$\displaystyle P_{part} = - \frac{F}{s\gamma}-\frac{\eta F}{(\gamma s)^2}+
 \cdots.$ (90)

Thus, the leading order asymptotics of the finite-flux solution is $ 1/s$ which decays much slower than the exponential (Rayleigh) part $ P_{hom}$ and, therefore, describes strong intermittency.

Note that if the weakly nonlinearity assumption was valid uniformly to $ s=\infty$ then we had to put $ F=0$ to ensure positivity of $ P$ and the convergence of its normalisation, $ \int P \, ds =1$. In this case $ P=P_{hom} = n \, \exp{(-s/n)}$ which is a pure Rayleigh distribution corresponding to the Gaussian wave field. However, WT approach fails for for the amplitudes $ s \ge s_{nl}$ for which the nonlinear time is of the same order or less than the linear wave period and, therefore, we can expect a cut-off of $ P(s)$ at $ s = s_{nl}$. Estimate for the value of $ s_{nl}$ can be obtained from the dynamical equation (14) by balancing the linear and nonlinear terms and assuming that if the wave amplitude at some $ k$ happened to be of the critical value $ s_{nl}$ then it will also be of similar value for a range of $ k$'s of width $ k$ (i.e. the $ k$-modes are strongly correlated when the amplitude is close to critical). This gives:

$\displaystyle s_{nl}= \omega/\epsilon W k^2$ (91)

This cutoff can be viewed as a wavebreaking process which does not allow wave amplitudes to exceed their critical value, $ P(s) =0$ for $ s > s_{nl}$. Now the normalisation condition can be satisfied for the finite-flux solutions. Note that in order for our analysis to give the correct description of the PDF tail, the nonlinearity must remain weak for the tail, which means that the breakdown happens far from the PDF core $ s \ll s_{nl}$. When $ s_{nl} \sim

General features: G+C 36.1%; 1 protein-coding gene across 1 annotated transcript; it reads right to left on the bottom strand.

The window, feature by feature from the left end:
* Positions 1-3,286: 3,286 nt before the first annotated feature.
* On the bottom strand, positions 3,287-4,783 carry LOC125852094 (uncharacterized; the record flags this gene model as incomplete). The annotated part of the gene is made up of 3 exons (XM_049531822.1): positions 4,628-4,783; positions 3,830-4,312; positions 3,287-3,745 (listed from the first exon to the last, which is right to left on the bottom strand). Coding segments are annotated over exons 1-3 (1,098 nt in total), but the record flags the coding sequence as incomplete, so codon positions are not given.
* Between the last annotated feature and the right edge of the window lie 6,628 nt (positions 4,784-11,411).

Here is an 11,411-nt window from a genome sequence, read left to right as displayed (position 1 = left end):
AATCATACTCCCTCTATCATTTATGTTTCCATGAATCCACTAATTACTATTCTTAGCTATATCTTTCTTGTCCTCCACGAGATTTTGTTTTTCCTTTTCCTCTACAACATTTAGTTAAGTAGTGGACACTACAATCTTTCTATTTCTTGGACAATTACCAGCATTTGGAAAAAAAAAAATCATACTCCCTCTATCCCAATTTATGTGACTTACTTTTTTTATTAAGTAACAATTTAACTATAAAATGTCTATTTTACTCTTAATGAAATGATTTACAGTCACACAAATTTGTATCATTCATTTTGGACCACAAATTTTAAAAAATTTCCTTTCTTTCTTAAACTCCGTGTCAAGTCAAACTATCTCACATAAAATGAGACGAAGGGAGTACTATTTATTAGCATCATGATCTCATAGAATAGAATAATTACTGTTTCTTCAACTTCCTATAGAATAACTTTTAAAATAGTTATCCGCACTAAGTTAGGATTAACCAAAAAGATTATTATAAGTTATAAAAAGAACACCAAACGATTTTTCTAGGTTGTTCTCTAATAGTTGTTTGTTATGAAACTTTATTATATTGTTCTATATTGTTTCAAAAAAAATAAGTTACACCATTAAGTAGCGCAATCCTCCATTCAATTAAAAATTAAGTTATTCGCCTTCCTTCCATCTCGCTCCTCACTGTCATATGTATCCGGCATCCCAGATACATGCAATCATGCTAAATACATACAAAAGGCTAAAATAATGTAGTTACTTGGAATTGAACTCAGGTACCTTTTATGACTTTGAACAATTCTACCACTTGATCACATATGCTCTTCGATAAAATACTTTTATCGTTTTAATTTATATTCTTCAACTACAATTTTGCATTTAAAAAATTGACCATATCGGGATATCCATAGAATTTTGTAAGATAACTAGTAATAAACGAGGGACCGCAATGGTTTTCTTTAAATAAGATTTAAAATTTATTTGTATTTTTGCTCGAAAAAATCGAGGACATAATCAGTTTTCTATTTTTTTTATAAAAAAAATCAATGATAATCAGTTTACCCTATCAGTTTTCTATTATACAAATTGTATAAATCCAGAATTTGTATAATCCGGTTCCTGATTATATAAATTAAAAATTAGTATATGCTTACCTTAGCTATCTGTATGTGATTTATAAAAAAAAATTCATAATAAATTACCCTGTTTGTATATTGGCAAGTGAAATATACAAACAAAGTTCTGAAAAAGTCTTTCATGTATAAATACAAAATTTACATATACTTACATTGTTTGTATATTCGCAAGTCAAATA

n$ one has a strong breakdown predicted in [32] which is hard to describe rigorously due to strong nonlinearity.

Depending on the position in the wavenumber space, the flux $ F$ can be either positive or negative. As we discussed above, $ F<0$ results in an enhanced probability of large wave amplitudes with respect to the Gaussian fields. Positive $ F$ mean depleted probability and correspond to the wavebreaking value $ s_{nl}$ which is closer to the PDF core. When $ s_{nl}$ gets into the core, $ s_{nl} \sim
n$ one reaches the wavenumbers at which the breakdown is strong, i.e. of the kind considered in [32]. Consider for example the water surface gravity waves. Analysis of [32] predicts strong breakdown in the high-$ k$ part of the energy cascade range. According to our picture, these high wavenumbers correspond to the highest positive values of $ F$ and, therefore, the most depleted PDF tails with respect to the Gaussian distribution. When one moves away from this region toward lower $ k$'s, the value of $ F$ gets smaller and, eventually, changes the sign leading to enhanced PDF tails at low $ k$'s. This picture is confirmed by the direct numerical simulations of the water surface equations reported in [23] the results of which are shown in figure 1.

Figure: One-mode amplitude PDF's at two wavenumbers: upper curve at $ k_1$ and the lower curve at and $ k_2$ such that $ k_1>k_2$. Dashed line corresponds to the Rayleigh distribution.

This figure shows that at a high $ k$ the PDF tail is depleted with respect to the Rayleigh distribution, whereas at a lower $ k$ it is enhanced which corresponds to intermittency at this scale. Similar conclusion that the gravity wave turbulence is intermittent at low rather than high wavenumbers was reached on the basis of numerical simulations in [33]. To understand the flux reversal leading to intermittency appears in the one-mode statistics, one has to consider fluxes in the multi-mode phase space which will be done in the next section.

next up previous
Next: Intermittency and the multi-mode Up: Wave Turbulence "Recent developments Previous: Justification of RPA
Dr Yuri V Lvov 2007-01-23